More Money Than God

More Money Than God

Hedge Funds and the Making of A New Elite

Book - 2010
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A window on tomorrow's financial system, this authoritative history of hedge funds spans their origins in the 1960s to their role in the financial crisis of 2007-2009.
Publisher: New York : Penguin Press, c2010
ISBN: 9781594202551
Branch Call Number: 332.64524 MAL 2010
Characteristics: 482 p., [8] p. of plates : ill. ; 25 cm


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Mar 05, 2015

* This was a good read. I recommend it for the 99% to the 1% (not ".01%").

* Why? There are lessons ("actively" managed funds, cutting of losses, leverage, liquidity, research, regulatory risk) in the book for all investors, from professionals to those starting out. Everyone can apply them regardless of their level of knowledge or experience.
i.e. One section seems to focus on the success of HF's in breaking the European Exchange Rate Mechanism. But the lesson behind the story is about policies that are unsustainable. If we update the lesson for 2015, the Swiss National Bank was forced to stop supporting their EURCHF cap (aka "currency peg") of 1.20 in January. The Swiss franc appreciated as opposed to Sterling, but the lesson is the same today as it was in 1992. There are consequences (losses) for all who misjudge the risk of a policy.

* There's nothing granular or boring on financial instruments (ABS, CMBS, synthetic CDO'S, CDPO's etc) or any reference beyond "portfolio insurance" from the 80's, because that's not what the author was writing about.

* The book will not appeal to everyone, but give it a chance.

Jun 17, 2012

Truly a pre-financed, propagandistic tract, not surprisingly published by the CFR press (Council on Foreign Relations - where Mallaby is a senior fellow). The entire book can be summed up in 2 sentences: (1) Don't regulate, and (2) government should support and invest in hedge funds????? If you are complete ignorant of the causes of the economic meltdown, you won't learn it from Mallaby's drivel, but there are 2 items of interest if you know nothing: (1) he mentions how Paulson (the hedge fundster Paulson, whom Alan Greenspan went to work for after leaving the Fed) would buy CDSes for $1.4 million, then make $100 million per on the payouts, which is why AIG had to be bailed out -- to pay off all those CDSes purchased by Paulson from AIG (whom Greenspan went to work for, and ditto for Goldman Sachs, Morgan Stanley and JPMorgan Chase); (2) how Goldman Sachs had to recapitalize their largest hedge fund -- but Mallaby doesn't mention it was because of those oil prices being speculated 13.8 times above physical market price, principally by Goldman Sachs, Morgan Stanley, etc. on their ICE Futures exchange. Purely a tract for hedge funds, those opaque monstrosities of the .01%. [Followup comment: It has since been officially learned - - view SEC documents, and so on - - that Paulson and his fund conspired with Goldman Sachs on a number of CDOs, especially the featured Abacus CDO, whereby they loaded the derivatives financial instrument with the trashiest mortgage loans conceivable, then bought those CDSes ($1.4 million a pop with a payout of $100 million per) and made many, many billions off that financial fraud scheme, as did Magnetar Capital, and in a similar fashion, Ambac, MBIA, and AIG made fortunes selling those CDSes without the requisite capital on hand to make those "unregulated" insurance payouts --- hence the "necessity" of those TARP bailouts and Federal Reserve bailouts so that Goldman Sachs, JPMorgan Chase, Morgan Stanley, Citigroup, BofA, etc., and John Paulson and his hedge fund could be paid! Insurance fraud pays bigtime in the USA!]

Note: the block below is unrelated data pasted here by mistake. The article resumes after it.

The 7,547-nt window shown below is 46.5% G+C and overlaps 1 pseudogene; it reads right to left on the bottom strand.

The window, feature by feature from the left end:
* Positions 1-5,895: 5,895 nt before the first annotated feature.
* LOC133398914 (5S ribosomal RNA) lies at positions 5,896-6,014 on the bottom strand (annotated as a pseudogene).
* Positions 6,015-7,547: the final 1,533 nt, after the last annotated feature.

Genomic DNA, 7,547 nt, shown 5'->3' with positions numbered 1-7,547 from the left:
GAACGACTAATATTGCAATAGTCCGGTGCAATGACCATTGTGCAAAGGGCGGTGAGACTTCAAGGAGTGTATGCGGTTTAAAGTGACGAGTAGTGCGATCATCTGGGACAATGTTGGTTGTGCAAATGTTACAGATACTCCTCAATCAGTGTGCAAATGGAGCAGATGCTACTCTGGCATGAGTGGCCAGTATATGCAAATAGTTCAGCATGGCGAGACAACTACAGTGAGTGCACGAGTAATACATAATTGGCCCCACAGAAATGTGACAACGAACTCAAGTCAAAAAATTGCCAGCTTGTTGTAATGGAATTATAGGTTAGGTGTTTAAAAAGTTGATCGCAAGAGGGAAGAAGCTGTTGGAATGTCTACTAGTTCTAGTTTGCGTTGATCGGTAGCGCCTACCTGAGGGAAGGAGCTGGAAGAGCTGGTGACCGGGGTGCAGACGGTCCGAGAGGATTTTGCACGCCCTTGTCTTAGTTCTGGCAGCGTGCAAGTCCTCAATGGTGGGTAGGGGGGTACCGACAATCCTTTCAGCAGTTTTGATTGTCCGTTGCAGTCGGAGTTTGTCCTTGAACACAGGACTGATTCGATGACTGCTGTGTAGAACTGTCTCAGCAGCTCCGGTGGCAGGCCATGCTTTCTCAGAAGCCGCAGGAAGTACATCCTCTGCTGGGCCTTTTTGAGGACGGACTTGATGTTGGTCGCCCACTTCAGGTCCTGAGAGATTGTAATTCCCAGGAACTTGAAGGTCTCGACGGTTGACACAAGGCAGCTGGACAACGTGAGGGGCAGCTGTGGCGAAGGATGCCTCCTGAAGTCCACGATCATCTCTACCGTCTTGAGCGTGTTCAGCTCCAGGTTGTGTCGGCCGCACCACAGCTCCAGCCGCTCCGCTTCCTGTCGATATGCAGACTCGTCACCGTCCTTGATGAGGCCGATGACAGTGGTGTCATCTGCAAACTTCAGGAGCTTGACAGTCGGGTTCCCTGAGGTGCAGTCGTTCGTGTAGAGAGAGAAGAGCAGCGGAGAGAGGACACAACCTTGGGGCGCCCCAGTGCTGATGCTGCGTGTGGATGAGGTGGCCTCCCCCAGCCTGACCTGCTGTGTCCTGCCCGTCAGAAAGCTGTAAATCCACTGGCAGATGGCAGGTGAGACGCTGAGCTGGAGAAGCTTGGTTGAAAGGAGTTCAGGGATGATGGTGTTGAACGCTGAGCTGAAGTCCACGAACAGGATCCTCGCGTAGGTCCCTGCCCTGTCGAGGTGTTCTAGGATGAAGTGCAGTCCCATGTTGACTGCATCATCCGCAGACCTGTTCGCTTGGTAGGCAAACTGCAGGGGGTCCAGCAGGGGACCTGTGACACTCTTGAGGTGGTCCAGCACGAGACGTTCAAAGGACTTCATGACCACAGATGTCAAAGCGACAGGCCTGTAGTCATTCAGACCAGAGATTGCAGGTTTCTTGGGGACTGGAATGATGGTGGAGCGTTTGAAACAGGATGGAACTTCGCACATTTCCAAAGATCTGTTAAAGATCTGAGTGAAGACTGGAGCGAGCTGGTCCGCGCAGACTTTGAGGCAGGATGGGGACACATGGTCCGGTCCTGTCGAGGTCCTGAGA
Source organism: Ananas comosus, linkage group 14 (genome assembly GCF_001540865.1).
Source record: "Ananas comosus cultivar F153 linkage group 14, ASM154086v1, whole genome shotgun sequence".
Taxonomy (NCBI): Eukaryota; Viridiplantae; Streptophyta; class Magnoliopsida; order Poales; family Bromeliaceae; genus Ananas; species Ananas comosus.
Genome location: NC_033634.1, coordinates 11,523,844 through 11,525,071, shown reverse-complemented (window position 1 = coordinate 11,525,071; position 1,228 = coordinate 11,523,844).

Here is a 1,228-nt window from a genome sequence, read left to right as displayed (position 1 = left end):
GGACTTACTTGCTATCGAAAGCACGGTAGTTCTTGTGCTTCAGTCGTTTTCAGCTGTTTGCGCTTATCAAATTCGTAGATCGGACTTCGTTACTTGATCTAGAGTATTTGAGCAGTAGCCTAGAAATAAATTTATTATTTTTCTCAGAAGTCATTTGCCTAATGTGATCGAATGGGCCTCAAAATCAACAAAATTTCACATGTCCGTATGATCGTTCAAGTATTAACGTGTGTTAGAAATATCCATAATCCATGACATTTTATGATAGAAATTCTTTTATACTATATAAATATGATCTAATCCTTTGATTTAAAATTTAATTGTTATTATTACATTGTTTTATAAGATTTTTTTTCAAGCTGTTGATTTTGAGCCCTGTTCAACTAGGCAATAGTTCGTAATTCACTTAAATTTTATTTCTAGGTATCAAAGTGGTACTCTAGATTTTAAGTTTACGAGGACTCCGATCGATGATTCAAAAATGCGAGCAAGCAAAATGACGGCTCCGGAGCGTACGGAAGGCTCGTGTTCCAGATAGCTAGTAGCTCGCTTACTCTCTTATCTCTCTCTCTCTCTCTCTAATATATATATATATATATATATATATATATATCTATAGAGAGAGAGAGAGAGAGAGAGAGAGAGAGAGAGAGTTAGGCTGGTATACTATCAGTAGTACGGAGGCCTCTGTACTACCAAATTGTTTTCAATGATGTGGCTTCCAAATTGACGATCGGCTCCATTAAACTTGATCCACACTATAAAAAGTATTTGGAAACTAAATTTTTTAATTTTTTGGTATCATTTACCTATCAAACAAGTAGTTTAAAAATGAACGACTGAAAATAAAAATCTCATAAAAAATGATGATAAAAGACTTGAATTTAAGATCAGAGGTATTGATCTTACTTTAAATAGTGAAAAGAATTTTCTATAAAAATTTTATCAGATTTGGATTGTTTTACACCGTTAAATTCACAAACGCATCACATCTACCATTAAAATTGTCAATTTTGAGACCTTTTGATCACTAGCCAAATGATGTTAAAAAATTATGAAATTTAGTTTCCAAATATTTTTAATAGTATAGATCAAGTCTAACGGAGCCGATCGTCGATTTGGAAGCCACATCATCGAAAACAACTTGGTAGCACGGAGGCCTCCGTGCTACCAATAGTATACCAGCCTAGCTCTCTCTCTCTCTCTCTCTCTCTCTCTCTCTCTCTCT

jlazcan Oct 19, 2011

This is a great book on the history of hedge funds. It covers the most popular and successful hedge funds. Each different fund is described in detail. Mallaby covers the fund managers and their investment strategies. Jones, Robertson, Soros and Simons are just some of the names that are covered. If you want to learn about the past 50-60 years of the hedge fund industry than this book delivers.

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